This blog post was made in collaboration with Washington Healthplanfinder and all my opinions are my own.
Are you looking for health insurance as a freelancer in Washington State? Here are a few things to look out for if you’re shopping for health insurance for the first time.
I decided to take my blog and Instagram full-time this year. While it was my original plan to take content creation full-time next summer, getting laid off from my corporate job of 6 years was the push I needed to leap into the next chapter of my career. Being a freelancer has given me the flexibility and the opportunities to work with some of my favorite brands. However, being a freelancer also means that I’ve had to figure out what my healthcare coverage was going to look like.
My involuntary lay-off package outlined that my current health insurance would be subsidized for the first 3 months at $55/month. While my health insurance was laid out for me as a laid-off aerospace employee, I know other freelancers may not have the same situation. If you’re a freelancer (content creator, blogger, photographer, graphic designers, etc.) or self-employed in Washington State, you can use Washington Healthplanfinder to help you find the right health insurance plan for you.
What is Washington Healthplanfinder?
Washington Healthplanfinder is a state-based exchange. It’s a marketplace for Washington State residents, both individuals and families, to find, compare and enroll in healthcare, dental plans, and Medicaid (Washington Apple Health).
When can you sign up for a healthcare plan?
Open enrollment is open from November 1st to December 15th for coverage beginning January 1st.
How can you browse and sign up for healthcare plan?
Here are a few things to look out for when looking for health insurance for the first time as a freelancer:
Did you know that there are 4 categories of health insurance plans? As a freelancer or a self-employed businessperson, there might be one category that works best for your health and lifestyle. While these different plans have nothing to do with the quality of care, they do have to do with how you plan to split the cost for healthcare.
- Lowest monthly premium
- Highest cost when you need care – this means that deductibles for this plan may require you to pay thousands of dollars out of pocket before your insurance plan kicks in
- Moderate monthly premium
- Moderate cost when you need care – usually the deductible for silver plans are lower than the bronze plans
- High monthly premiums
- Low cost when you need care – these plans have lower deductibles than both bronze and silver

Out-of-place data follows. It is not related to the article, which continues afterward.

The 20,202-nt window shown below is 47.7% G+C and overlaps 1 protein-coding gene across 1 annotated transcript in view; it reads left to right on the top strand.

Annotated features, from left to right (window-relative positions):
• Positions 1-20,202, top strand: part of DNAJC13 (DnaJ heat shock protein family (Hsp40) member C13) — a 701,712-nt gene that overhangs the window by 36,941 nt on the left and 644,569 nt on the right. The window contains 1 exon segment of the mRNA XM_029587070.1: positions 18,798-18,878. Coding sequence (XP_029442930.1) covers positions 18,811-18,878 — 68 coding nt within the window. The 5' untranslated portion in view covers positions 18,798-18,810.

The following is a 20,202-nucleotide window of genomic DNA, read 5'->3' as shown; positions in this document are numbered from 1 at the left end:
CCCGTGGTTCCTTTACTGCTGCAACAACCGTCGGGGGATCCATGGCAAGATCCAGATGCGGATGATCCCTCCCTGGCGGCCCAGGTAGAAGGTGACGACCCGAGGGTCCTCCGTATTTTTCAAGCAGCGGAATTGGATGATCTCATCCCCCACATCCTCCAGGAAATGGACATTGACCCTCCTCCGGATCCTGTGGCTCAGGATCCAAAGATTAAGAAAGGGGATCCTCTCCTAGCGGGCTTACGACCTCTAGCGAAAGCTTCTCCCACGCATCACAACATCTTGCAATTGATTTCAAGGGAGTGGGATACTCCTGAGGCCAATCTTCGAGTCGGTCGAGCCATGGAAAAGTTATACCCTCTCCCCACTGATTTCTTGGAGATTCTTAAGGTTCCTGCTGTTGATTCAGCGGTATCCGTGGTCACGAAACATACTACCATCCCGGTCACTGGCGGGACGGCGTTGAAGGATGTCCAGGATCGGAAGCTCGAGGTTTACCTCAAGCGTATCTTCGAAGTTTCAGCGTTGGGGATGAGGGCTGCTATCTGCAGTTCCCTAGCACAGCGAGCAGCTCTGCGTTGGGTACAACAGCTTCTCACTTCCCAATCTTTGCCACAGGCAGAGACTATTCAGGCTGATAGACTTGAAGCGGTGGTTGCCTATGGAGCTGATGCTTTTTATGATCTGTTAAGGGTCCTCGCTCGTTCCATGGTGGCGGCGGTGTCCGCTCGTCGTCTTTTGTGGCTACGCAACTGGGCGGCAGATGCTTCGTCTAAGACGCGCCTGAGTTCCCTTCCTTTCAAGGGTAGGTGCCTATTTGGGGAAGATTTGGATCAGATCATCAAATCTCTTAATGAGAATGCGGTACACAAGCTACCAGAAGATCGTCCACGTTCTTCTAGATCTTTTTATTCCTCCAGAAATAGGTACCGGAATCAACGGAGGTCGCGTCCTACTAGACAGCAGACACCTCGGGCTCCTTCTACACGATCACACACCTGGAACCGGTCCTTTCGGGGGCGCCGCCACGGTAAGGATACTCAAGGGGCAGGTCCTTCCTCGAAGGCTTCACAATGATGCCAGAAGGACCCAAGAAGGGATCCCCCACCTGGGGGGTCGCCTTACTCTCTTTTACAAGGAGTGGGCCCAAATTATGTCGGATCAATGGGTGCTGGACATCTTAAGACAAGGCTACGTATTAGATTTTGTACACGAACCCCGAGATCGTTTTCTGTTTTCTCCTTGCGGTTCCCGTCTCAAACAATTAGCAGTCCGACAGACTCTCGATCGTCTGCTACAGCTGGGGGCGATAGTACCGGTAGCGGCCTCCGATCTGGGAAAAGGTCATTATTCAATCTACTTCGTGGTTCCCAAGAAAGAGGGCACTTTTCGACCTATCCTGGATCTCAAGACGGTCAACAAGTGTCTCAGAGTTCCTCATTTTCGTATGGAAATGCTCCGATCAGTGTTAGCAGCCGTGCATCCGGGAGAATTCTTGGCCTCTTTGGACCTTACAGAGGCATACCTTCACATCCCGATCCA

- Highest monthly premium
- Lowest cost when you get care – these plans have the lowest deductibles which means your insurance plan will kick in earlier than others
A deductible is the amount you personally pay for covered health care services before your insurance plan kicks in and covers the rest. For example, a $6,000 deductible means you have to pay $6,000 out of pocket before your insurance plan picks up the rest of your medical costs.
When you’re researching and comparing health insurance plans, you’ll see the “Est. Premium”. This is the amount that you pay for health insurance each month. This cost doesn’t include co-payments, co-insurance, or other out of pocket costs.
It’s important to remember that your monthly premium is not the only cost of your health insurance. The estimated total yearly cost helps remind you that there are other out of pocket costs like copays, prescriptions, etc. that you might incur during the year.
Copayment or “copays”
After you’ve met your deductible, copayment Is the fixed amount you pay for health care coverage.
If you’re shopping for health insurance for the first time and all of this seems really overwhelming, Washington Healthplanfinder can help you navigate potential plans that might work for you with:
Virtual Help and In-Person Enrollment Centers
You can find either an insurance broker or navigator to help you get enrolled or answer any questions before you choose a plan. There are navigators and insurance brokers available across Washington State that can provide assistance.
I hope sharing Washington Healthplanfinder and breaking down terms like copays and premiums helped you understand the process of finding a health insurance plan as a freelancer.
What other tips do you have for finding health insurance as a freelancer?
Thank you for reading!